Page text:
FIG. 6 shows a detailed block diagram of fine symbol synchronizer #42. Outputs I and Q from quadrature data generator #24 (see FIG. 1) are coupled to inputs of a one symbol delay element #84 and to an input of a sub-symbol delay element (i.e., interpolator) #86. The output of one symbol delay element #84 is coupled to the input of a sub-symbol delay element (i.e., interpolator) #88. Delay elements #86 and #88 may be implemented in the preferred embodiment using interpolators in a manner similar to that described above in connection with delay element #76 (see FIG. 1). Interpolator #86 is configured to receive I and Q samples from quadrature data generator #24 for each symbol and to generate post-sample estimates of an incoming signal at sub-symbol intervals after actual sampling instants. The "post" sample terminology refers to a symbol which is one symbol delayed from a current symbol. Interpolator #88 also receives I and Q samples from quadrature data generator #24, but delayed by one symbol. Interpolator #88 generates pre-sample estimates of an incoming signal at sub-symbol intervals before actual sampling instants relative to the symbol which is one symbol delayed from the current symbol.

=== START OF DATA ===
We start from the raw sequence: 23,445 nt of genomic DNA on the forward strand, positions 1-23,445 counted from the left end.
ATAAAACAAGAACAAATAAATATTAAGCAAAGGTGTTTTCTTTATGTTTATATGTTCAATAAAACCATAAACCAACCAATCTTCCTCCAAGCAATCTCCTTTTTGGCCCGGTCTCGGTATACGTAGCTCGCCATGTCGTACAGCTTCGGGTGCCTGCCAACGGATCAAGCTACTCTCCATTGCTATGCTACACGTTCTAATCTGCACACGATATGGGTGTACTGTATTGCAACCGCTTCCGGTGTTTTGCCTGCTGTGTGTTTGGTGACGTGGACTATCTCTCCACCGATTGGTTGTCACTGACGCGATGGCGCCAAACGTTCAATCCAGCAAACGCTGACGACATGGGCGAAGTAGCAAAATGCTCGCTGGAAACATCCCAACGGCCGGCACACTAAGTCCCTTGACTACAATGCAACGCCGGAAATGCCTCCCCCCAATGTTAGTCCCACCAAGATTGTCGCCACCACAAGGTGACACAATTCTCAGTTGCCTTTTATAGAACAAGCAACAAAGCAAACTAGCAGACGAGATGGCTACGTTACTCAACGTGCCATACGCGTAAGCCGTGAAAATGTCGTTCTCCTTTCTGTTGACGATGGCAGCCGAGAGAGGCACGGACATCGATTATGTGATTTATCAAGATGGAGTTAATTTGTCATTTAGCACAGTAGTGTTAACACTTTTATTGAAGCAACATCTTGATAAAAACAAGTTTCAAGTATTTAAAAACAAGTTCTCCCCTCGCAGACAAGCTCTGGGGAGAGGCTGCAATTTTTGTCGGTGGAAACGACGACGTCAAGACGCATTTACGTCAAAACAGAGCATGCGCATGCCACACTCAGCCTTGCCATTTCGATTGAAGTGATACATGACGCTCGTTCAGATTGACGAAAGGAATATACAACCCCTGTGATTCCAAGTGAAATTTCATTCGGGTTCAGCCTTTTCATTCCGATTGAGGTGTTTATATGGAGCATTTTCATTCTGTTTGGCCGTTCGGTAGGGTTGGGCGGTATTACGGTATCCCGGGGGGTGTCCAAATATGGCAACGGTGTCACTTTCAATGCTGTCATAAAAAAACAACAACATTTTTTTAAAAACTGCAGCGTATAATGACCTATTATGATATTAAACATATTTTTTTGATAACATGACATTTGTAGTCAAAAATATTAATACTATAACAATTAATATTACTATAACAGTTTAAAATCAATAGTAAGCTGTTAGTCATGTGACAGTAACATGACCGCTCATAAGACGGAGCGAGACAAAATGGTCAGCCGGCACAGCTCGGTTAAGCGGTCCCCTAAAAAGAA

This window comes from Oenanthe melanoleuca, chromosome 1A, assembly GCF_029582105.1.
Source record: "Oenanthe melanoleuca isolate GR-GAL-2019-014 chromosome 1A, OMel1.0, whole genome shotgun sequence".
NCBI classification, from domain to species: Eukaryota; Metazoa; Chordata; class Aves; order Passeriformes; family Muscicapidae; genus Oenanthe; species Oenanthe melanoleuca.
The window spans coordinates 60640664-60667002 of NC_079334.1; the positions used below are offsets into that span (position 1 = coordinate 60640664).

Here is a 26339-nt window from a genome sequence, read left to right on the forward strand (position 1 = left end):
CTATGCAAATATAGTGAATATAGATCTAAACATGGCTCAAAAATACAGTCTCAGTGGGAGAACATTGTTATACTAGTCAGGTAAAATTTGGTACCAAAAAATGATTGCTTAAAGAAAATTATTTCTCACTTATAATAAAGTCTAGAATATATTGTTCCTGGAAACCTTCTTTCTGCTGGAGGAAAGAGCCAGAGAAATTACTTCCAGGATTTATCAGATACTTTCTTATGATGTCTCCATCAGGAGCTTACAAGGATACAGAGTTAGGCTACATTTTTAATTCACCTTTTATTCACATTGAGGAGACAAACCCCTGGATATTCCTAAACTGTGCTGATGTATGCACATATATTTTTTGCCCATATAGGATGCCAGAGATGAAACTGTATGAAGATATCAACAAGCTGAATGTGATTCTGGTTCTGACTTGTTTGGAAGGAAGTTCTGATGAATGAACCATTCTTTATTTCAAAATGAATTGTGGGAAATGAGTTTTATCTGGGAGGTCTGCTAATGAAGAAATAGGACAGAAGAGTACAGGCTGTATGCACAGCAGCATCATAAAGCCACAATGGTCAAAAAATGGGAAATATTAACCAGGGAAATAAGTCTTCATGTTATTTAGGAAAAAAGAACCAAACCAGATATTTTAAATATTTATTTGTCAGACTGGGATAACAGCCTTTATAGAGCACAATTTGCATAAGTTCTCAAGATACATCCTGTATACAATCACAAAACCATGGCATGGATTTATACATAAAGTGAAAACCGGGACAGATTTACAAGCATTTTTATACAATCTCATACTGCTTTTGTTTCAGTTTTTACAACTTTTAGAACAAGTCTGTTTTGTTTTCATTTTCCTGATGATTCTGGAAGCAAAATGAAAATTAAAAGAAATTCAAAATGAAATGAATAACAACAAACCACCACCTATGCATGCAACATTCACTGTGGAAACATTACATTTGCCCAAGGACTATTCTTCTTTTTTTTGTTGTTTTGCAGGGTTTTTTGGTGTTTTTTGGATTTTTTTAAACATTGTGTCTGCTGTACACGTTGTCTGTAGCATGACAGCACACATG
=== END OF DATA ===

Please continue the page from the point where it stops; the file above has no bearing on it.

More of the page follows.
FIG. 7 illustrates sub-symbol intervals #90 and #92 which occur within each symbol. Symbol sampling instants #62 occur at approximately the mid-point of each symbol. Symbol T-3 occurs prior to time T-2, just as time T-2 occurs prior to symbol T-1, and so on. Pre-sample interval #90 is set equal to post-sample interval #92, with each sub-symbol interval equal to 1/4 of one symbol in the preferred embodiment of this invention. Sub-symbol sampling intervals #90 and #92 are desirably set to less than one-half of one symbol, but those skilled in the art will appreciate that the present invention is not limited to the selection of these particular sampling intervals.

To create a post-sample estimate for a sampling which is delayed one symbol from the current sampling instant #62, the complex sampled I and Q values from the current and previous symbols' sample instants #62 are used. In other words, the post-sample estimate at instant #94 during symbol T-1 is derived from the complex I and Q values obtained at sampling time #62 during the current symbol T, factored together with all previous sampling instants. This means that the complex sample taken at instant #62 of symbol T is combined with all previous sampling instants and the result is delayed 1/4 of one symbol relative to instant #62 of symbol T-1 to generate the post-sample estimate for symbol T-1. Referring back to FIG. 6, interpolator #86 creates this 1/4 symbol interpolation delay from each given sample instant #62 for use as a post-sample estimate of the previous symbol. Thus, interpolator #86 generates post-sample estimates.